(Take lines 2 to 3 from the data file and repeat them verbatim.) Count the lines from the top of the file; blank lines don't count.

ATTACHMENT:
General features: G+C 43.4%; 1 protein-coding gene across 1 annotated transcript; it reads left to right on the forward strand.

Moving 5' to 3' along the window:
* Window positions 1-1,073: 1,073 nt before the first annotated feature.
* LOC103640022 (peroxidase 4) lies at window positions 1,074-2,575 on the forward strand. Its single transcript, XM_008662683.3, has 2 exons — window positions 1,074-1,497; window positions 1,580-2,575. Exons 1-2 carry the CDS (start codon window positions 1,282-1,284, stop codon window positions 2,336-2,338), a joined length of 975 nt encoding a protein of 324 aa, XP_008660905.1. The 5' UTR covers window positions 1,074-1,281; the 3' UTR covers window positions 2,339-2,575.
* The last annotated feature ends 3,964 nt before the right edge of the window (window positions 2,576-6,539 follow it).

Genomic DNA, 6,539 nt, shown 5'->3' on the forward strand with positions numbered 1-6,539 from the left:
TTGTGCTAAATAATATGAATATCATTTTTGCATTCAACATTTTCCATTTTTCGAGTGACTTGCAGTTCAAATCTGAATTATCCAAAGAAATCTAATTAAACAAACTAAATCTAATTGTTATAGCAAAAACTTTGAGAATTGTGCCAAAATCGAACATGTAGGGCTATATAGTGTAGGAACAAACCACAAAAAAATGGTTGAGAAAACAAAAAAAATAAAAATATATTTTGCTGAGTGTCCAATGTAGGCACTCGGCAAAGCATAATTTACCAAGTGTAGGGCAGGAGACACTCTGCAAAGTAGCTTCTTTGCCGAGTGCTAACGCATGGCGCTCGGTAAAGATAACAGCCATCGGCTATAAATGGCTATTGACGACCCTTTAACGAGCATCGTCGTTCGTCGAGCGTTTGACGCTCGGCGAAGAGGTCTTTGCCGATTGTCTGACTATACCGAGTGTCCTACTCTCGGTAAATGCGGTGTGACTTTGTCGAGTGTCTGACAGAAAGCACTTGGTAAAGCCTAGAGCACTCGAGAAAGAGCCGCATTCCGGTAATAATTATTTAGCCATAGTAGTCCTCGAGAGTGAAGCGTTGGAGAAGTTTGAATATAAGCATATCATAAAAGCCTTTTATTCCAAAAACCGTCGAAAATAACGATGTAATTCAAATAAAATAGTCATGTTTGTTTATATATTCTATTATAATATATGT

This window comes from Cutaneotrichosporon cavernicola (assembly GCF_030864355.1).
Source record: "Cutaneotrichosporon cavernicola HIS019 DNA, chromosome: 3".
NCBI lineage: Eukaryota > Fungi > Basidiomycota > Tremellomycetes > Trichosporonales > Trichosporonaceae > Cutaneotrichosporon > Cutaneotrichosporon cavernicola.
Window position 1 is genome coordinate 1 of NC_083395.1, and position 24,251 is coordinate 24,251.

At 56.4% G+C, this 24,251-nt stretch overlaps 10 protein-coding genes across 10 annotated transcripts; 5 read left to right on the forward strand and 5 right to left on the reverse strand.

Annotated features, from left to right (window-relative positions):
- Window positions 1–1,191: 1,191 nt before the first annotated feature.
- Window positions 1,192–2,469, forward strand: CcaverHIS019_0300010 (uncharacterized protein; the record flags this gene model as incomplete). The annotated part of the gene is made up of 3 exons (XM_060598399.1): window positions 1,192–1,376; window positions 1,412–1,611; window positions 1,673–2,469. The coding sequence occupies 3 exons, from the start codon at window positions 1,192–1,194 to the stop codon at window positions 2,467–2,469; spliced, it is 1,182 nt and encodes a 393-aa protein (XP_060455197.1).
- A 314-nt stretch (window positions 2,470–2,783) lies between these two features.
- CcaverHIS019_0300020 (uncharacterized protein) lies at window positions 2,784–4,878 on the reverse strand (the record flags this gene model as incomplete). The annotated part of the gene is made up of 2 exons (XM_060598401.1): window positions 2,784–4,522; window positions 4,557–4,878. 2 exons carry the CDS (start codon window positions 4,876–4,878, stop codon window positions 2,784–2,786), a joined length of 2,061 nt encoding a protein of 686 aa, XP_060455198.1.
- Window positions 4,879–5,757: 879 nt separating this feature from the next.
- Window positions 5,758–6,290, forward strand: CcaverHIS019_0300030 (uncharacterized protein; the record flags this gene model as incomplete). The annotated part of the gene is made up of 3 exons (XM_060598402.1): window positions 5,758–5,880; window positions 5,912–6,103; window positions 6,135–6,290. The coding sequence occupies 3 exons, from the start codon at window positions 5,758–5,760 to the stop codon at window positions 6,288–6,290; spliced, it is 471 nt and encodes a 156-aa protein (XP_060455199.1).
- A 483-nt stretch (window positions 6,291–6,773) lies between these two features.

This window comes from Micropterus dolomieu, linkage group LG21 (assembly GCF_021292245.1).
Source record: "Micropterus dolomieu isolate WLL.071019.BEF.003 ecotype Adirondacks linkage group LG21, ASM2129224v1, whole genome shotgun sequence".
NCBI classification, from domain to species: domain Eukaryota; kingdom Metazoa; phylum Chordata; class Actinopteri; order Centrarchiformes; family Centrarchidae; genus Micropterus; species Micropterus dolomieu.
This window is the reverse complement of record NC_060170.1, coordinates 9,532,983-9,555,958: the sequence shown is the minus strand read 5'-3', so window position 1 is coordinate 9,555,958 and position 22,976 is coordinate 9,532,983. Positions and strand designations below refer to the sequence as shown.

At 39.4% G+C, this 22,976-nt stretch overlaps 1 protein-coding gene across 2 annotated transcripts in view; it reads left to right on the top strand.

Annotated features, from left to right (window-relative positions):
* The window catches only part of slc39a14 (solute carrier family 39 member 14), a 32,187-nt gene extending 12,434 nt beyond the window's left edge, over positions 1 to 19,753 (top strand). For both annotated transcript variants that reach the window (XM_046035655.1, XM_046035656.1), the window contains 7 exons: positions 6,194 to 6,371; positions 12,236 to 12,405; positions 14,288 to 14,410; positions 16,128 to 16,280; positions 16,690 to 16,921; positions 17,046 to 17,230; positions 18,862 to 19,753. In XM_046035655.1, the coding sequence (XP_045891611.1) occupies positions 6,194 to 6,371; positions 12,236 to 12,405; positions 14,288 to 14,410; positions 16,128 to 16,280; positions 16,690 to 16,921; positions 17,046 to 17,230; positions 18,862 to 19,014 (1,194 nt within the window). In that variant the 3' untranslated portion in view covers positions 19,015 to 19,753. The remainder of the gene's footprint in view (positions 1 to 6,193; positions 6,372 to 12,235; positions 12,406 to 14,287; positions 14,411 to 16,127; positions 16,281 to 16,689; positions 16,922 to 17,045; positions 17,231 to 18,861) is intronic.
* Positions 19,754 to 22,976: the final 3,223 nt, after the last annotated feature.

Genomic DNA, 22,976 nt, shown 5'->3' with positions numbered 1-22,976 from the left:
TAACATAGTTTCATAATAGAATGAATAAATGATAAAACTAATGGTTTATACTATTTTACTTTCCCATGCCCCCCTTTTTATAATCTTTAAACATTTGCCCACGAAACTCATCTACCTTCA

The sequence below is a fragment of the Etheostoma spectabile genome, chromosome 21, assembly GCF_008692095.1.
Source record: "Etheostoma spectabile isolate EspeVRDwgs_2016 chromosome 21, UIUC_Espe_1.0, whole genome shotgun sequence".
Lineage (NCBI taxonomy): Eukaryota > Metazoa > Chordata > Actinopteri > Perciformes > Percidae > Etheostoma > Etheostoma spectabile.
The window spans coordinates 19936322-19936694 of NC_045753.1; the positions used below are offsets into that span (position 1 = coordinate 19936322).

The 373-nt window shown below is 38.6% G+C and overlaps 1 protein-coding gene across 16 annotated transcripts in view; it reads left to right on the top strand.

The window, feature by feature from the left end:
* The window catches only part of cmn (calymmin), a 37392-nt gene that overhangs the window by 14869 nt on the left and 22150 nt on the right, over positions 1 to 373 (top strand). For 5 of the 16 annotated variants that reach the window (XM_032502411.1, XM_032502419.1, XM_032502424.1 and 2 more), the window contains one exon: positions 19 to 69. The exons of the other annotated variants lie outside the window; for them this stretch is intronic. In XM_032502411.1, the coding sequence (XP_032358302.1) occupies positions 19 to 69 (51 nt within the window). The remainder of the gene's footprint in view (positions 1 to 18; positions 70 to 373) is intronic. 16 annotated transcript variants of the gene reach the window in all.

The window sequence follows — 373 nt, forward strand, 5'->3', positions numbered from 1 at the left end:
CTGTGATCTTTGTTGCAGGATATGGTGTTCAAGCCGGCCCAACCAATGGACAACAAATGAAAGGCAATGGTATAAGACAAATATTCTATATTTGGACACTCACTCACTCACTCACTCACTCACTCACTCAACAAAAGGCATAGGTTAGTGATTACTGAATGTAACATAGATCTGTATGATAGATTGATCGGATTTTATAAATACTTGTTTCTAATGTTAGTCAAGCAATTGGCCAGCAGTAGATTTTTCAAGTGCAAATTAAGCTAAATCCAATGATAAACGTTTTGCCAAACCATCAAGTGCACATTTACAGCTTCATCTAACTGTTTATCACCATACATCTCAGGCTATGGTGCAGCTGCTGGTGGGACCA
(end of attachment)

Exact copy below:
Moving 5' to 3' along the window:
* Window positions 1-1,073: 1,073 nt before the first annotated feature.